“We have accommodative fiscal environments for the developments and transmission system policies that assure markets across the African region. We are committed to ensure that the price of power is cost-reflective to accommodate full recovery of the investments,” she said.
Mrs Wina said Zambia and Zimbabwe will always endeavour to work together on projects of mutual benefit because of the long cordial relationship that has existed for many years regarding management of water bodies.
The two governments have appointed the AfDB as lead financial advisers for the project.
AfDB vice-president Amadou Hott reaffirmed the bank’s support to the project and to act as lead arranger in the transaction.
As the lead arranger, AfDB will help structure the entire transition, put its own money in the project and invite other financial institutions to jointly raise the required US$4 billion.
Mr Hott said out of US$4 billion, about US$3billion will be debt from lenders such as AfDB.
“There is need to coordinate the transaction so that it goes smoothly, and also advise the two governments on the most optimal structure that will allow for private sector participation,” he said.
Zimbabwe’s Finance Minister Patrick Chinamasa said a project of this magnitude requires preparation for the market to provide clarity for easier investor assessment of risks.
Zambia’s Minister of Energy and Water Development David Mabumba assured investors that the environmental and social impact assessment will be taken into account and mitigation measures put in place.
“We shall also ensure that an environmental and social management plan is prepared and that there will be a public disclosure of the outcomes to ascertain that their concerns are taken into consideration,” he said.
However, due to sparse human habitation around the gorge area, the project will not have any adverse impact on the social and economic welfare of the people on either side of the Zambezi River.
And Zimbabwe’s Energy Minister Samuel Undenge assured investors that SADC energy ministers have resolved that all energy tariffs should be cost-reflective by 2020 and they are moving towards that. The decision follows adoption of a resolution tabled in 2014.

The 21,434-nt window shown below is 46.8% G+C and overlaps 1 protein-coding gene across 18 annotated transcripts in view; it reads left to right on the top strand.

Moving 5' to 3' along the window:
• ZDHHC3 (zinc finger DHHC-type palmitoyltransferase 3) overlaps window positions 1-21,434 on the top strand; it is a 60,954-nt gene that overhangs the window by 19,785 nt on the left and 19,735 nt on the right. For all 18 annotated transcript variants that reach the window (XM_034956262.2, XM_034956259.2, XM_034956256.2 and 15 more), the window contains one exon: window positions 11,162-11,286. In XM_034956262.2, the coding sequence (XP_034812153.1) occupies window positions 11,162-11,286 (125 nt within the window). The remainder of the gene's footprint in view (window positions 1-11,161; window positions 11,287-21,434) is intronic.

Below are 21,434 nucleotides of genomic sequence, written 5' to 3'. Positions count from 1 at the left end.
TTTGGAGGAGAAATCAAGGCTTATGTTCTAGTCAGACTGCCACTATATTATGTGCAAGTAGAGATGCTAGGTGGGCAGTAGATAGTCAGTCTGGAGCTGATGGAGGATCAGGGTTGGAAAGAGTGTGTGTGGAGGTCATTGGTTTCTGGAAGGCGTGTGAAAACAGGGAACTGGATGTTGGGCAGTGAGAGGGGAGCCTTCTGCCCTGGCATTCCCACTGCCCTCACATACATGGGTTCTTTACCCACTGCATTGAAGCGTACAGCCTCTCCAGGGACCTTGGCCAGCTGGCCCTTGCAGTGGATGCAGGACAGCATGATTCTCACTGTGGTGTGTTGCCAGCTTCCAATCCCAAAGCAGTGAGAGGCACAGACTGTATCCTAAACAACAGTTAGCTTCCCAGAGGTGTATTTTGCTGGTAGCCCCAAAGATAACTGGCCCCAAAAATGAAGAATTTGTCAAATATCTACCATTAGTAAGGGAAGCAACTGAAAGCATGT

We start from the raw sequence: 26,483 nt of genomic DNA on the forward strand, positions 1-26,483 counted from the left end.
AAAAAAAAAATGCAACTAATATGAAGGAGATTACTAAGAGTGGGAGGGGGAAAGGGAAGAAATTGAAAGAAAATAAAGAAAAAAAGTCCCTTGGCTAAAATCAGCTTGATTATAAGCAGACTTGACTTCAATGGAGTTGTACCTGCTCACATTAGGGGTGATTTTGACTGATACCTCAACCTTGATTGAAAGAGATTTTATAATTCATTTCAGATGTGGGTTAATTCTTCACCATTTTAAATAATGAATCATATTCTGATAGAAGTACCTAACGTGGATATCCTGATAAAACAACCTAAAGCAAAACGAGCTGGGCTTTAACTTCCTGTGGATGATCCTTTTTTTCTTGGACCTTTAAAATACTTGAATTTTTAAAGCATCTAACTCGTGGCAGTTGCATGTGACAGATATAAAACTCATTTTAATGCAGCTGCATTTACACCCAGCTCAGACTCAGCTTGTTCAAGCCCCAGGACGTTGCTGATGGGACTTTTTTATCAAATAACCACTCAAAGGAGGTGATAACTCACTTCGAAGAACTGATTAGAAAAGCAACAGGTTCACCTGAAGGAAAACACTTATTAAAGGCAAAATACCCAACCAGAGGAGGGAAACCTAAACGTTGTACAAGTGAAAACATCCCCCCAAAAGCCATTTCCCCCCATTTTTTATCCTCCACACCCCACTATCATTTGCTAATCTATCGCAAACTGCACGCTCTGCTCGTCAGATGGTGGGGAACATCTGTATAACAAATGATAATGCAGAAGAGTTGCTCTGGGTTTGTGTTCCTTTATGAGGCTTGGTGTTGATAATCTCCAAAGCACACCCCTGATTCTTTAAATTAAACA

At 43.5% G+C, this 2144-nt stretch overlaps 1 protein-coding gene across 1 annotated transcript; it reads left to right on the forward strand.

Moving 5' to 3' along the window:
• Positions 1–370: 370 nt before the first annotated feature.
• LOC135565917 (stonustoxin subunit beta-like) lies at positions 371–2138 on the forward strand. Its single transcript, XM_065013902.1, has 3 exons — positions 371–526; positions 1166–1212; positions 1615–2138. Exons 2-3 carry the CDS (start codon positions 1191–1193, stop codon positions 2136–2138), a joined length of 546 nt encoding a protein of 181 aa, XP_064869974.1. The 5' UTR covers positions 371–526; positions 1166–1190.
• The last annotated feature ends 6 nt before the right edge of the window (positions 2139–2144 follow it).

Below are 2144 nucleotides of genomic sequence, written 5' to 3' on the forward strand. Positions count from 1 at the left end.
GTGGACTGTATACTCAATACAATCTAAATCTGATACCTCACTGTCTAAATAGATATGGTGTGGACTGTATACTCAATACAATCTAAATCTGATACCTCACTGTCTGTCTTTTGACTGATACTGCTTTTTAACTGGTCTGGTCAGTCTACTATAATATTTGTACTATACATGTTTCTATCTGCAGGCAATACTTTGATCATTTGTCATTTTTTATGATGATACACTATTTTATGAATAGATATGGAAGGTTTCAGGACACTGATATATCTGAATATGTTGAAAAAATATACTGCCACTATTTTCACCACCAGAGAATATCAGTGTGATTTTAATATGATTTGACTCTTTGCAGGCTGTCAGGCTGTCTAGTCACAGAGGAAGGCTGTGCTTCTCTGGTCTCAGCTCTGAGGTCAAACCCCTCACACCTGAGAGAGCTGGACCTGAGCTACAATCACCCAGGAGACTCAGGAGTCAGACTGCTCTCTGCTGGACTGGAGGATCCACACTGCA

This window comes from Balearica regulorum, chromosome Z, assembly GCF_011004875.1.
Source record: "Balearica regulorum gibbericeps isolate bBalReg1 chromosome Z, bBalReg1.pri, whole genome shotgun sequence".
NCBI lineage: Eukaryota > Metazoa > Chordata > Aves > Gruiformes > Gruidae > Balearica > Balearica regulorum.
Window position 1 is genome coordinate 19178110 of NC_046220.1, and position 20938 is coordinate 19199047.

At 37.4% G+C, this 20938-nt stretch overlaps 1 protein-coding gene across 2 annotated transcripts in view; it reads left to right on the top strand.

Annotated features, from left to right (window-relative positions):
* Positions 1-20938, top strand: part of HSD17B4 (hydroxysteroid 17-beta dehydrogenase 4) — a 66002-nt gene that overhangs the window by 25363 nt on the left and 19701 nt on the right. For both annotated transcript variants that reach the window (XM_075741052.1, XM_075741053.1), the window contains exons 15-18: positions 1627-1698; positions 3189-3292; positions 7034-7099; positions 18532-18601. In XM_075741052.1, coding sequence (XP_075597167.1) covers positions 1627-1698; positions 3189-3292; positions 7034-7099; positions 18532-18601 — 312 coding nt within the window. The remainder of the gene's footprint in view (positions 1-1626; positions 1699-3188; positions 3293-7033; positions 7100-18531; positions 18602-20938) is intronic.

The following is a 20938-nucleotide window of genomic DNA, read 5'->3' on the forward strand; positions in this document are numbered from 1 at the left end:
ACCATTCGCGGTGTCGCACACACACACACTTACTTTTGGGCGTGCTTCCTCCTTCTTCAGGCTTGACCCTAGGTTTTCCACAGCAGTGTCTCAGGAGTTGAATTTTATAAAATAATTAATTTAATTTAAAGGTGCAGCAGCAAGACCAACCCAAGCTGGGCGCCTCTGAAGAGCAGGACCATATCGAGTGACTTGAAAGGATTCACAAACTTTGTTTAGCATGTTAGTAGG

And Zambia’s Minister of Finance Felix Mutati said as a way forward, a road map of various activities related to development and construction of the Batoka dam wall and the power stations on both sides, will be developed in consultation with all stakeholders.
Mr Mutati said there is need for concerted collaboration among all responsible ministries to ensure success of resource mobilisation and timely construction of the dam and the power stations.
“The Batoka power project is a flagship undertaking that will create 6,000 permanent jobs per annum during construction and 1,200 during the operational phase,” he said.
Mr Mutati said the Zambian and Zimbabwean governments are committed to a transparent bidding process which will ensure a competitive process.
The two-day conference generated significant interest from both financiers and investors who expressed commitment to participate once the project procurement documents are finalised.
Implementation of the Batoka project will improve power availability in both countries, reduce load-shedding, increase industrial development and facilitate the opening of, new and expansion of, existing mines as Zambia pursues its goal of increasing copper production.

 

Tender

Facebook Feed

Ad1